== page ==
Return of the Sponge Moon

One of the coolest things about Saturn is its funky moons. Titan's the most Earthlike. Enceladus has those awesome ice volcanoes, and Iapetus has black and white halves that are so different, the moon looks like an Oreo cookie. Growing up, my favorite was Mimas — not enough people know that the Death Star is alive and well in our solar system.

Hyperion
Hyperion highly pitted surface was seen up-close for the first time when Cassini flew less than 1,000 kilometers (620 miles) from Saturn's moon on September 26, 2005. The image scale is 362 meters (1,200 feet) per pixel.
Courtesy NASA/JPL/Space Science Institute

But as my tastes got more refined, my new favorite became Hyperion. This week two papers in Nature try to explain a bit more about this oddball satellite. The first strange thing about Hyperion is that it spins chaotically — you never know what side of it you're going to see whenever you snap a picture. In the parlance of scientists, mapping Hyperion is "a royal pain."

Second, the thing looks more like a sea sponge than a rocky satellite. Back in 2005, I wrote a news story speculating why there was a moon masquerading as a piece of coral around Saturn. It turns out, according to Peter Thomas (Cornell University) and his team, that my 2005 story is dead wrong.

Back then the experts thought that Hyperion's pitted appearance was due to "Sun cups". The effect happens all the time in the polar regions on Earth. A bit of soot or dark material falls on a white surface, then this material heats up in sunlight, melts, and creates a pit where more dirt can accumulate. The added dirt then heats up even more, more ice melts, lather, rinse, repeat, and you get a deep crater-like spot.

Try again. Now it seems that the craters really are craters, and it's Hyperion's amazingly low density that causes the deep pits. The body is incredibly porous overall (more than 40%), so when a rock hits it, there's little ejecta from the impact. In fact, given this moon's weak gravity, Thomas and his team write, "It may be difficult for large fractions of any ejecta produced to escape." Much of the ejecta actually falls into the original hole. They go onto say that Sun cups don't work because the craters are just too big and deep.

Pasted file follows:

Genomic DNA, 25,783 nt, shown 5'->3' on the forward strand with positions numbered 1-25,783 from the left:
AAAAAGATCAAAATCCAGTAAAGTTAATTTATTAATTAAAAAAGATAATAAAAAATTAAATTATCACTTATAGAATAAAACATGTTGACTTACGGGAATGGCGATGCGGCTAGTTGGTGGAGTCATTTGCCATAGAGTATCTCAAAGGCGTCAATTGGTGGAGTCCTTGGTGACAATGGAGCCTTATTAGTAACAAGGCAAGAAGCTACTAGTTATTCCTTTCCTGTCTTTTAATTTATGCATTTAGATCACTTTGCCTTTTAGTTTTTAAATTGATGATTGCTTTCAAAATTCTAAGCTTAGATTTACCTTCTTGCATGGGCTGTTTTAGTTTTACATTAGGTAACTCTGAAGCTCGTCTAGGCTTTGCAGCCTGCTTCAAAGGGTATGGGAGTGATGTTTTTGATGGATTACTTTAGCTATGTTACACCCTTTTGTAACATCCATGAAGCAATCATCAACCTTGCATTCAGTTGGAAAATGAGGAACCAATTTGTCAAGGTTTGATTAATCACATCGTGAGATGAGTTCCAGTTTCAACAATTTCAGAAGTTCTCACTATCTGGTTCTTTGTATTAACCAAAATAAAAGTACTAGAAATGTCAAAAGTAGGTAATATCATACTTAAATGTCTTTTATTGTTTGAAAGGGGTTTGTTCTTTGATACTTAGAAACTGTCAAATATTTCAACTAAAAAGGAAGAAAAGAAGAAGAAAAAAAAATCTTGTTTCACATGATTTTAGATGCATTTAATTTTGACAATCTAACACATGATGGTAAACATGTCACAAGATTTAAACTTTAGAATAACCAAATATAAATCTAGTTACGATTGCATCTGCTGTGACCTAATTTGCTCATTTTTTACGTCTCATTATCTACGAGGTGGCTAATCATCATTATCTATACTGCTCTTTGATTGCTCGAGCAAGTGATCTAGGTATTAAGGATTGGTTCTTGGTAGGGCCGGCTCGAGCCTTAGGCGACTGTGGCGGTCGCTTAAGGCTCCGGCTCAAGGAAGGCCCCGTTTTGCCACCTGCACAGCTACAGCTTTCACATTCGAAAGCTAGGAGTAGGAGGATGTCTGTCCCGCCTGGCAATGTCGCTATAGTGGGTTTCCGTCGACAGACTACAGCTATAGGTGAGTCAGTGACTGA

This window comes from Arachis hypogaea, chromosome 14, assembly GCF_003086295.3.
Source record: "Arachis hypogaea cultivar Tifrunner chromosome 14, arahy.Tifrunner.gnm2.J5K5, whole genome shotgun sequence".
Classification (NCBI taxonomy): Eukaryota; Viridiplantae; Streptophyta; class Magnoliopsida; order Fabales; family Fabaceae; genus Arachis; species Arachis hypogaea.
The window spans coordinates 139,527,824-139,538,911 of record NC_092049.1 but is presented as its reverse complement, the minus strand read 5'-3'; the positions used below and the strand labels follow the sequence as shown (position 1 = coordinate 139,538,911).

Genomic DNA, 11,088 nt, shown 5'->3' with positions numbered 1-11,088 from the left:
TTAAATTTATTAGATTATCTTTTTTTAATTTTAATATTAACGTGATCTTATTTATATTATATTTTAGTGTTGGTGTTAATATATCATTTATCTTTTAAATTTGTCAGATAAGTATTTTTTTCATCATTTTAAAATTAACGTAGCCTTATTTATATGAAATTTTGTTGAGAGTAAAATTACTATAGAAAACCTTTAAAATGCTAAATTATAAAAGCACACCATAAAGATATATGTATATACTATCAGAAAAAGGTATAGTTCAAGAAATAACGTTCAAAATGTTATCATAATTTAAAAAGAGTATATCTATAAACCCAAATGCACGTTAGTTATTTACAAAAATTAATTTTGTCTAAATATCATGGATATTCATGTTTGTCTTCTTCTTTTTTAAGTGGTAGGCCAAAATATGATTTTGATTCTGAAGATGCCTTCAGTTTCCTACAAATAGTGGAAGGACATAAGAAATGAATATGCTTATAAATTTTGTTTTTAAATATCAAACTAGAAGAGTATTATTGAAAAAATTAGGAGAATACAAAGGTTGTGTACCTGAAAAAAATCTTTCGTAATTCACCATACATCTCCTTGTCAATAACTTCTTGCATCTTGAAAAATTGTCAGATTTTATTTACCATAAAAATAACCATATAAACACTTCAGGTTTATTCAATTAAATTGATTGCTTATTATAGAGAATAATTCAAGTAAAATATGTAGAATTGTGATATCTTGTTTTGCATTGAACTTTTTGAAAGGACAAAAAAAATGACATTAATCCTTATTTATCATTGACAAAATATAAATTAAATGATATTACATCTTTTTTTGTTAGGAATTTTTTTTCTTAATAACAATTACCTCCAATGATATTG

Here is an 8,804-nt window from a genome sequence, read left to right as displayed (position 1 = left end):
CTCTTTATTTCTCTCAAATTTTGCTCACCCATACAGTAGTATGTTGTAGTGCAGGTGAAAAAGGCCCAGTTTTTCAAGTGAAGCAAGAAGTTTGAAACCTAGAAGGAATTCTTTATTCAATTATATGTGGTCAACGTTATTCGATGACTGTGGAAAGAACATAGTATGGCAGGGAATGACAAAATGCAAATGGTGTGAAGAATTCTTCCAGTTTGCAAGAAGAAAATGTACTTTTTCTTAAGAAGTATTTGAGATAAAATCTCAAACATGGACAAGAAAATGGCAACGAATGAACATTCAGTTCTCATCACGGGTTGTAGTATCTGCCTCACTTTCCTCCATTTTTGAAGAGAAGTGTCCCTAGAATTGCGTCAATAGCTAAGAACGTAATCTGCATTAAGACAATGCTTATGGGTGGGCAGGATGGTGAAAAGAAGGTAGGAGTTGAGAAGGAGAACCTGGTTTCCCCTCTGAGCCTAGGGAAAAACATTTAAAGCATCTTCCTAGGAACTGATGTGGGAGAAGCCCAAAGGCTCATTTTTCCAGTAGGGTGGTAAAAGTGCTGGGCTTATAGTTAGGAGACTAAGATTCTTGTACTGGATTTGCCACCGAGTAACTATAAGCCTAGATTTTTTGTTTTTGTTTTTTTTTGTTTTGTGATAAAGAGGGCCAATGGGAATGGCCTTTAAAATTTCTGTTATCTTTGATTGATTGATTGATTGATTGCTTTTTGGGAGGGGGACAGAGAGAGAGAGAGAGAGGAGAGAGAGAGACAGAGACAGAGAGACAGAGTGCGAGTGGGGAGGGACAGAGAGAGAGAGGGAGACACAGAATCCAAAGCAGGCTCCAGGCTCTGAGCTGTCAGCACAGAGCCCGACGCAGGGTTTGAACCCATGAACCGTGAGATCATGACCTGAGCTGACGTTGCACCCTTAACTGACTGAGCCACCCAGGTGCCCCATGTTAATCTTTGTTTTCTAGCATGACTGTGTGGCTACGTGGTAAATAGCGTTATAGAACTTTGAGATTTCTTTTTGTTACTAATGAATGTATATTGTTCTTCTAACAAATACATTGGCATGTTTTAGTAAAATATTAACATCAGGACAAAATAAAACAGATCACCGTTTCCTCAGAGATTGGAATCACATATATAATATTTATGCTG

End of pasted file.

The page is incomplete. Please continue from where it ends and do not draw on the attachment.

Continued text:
The second paper this week, written by Dale Cruikshank (NASA/Ames Research Center) and others, reports that the dark stuff in the bottom of the craters contains complex hydrocarbons, some of the basic building blocks for life. Can't say that that came as a shock — hydrocarbons are showing up everywhere including on comets and meteorites. But it's always nice when a result makes perfect sense.

Want to learn more? You can read the various press releases here and here. Meanwhile, I'm suddenly in the mood to go snorkeling.

2 thoughts on “Return of the Sponge Moon

  1. Roland Dechesne

    I’m not sure whether the Hyperion article was supposed to be an ‘oped’ or a news article. There’s too much fluff (and I’m not talking about the behaviour of Hyperion – like an aerogel) and a key conlusion of the published papers was apparently misquoted in David Tytell’s piece (as far as I can tell):

    In fact, given this moon’s weak gravity, Thomas and his team write, “It may be difficult for large fractions of any ejecta produced to escape.”

    What I read in the original articles indicated that:

    ” the moon’s low gravity means that any material ejected from craters on Hyperion has a good chance of escaping completely and not re-impacting the surface,…”

    I’m hoping that this article is not indicative of the lowering of standards of the S&T website, both stylistically and factually, as it goes to blog format.

  2. David Tytell

    Roland — You make an excellent point and I realized upon rereading my post that the physics are kinda confusing. Here’s what’s going on:

    When a crater forms, part of the hole is due to stuff being blasted out and some of the hole is due to compression. When a rock hits a very porous body — like Hyperion — there is much more compression than ejecta. I checked in with Thomas and he reminded me that because of Hyperion’s gravity, much of the ejecta that is blasted out actually falls back into the original hole it came from. Ejecta isn’t spread out and we don’t see ejecta blankets like we see on the Moon or Mars. So the quote refers to the materials falling back into the crater, which wasn’t made clear in my original post. I’ll fix that next.

    In regards to your final comment, we haven’t lowered our standards at all. Rather, this new format gives us immediate reader feedback. That way we can interact with readers and clarify things if there is confusion. So thanks for feedback!

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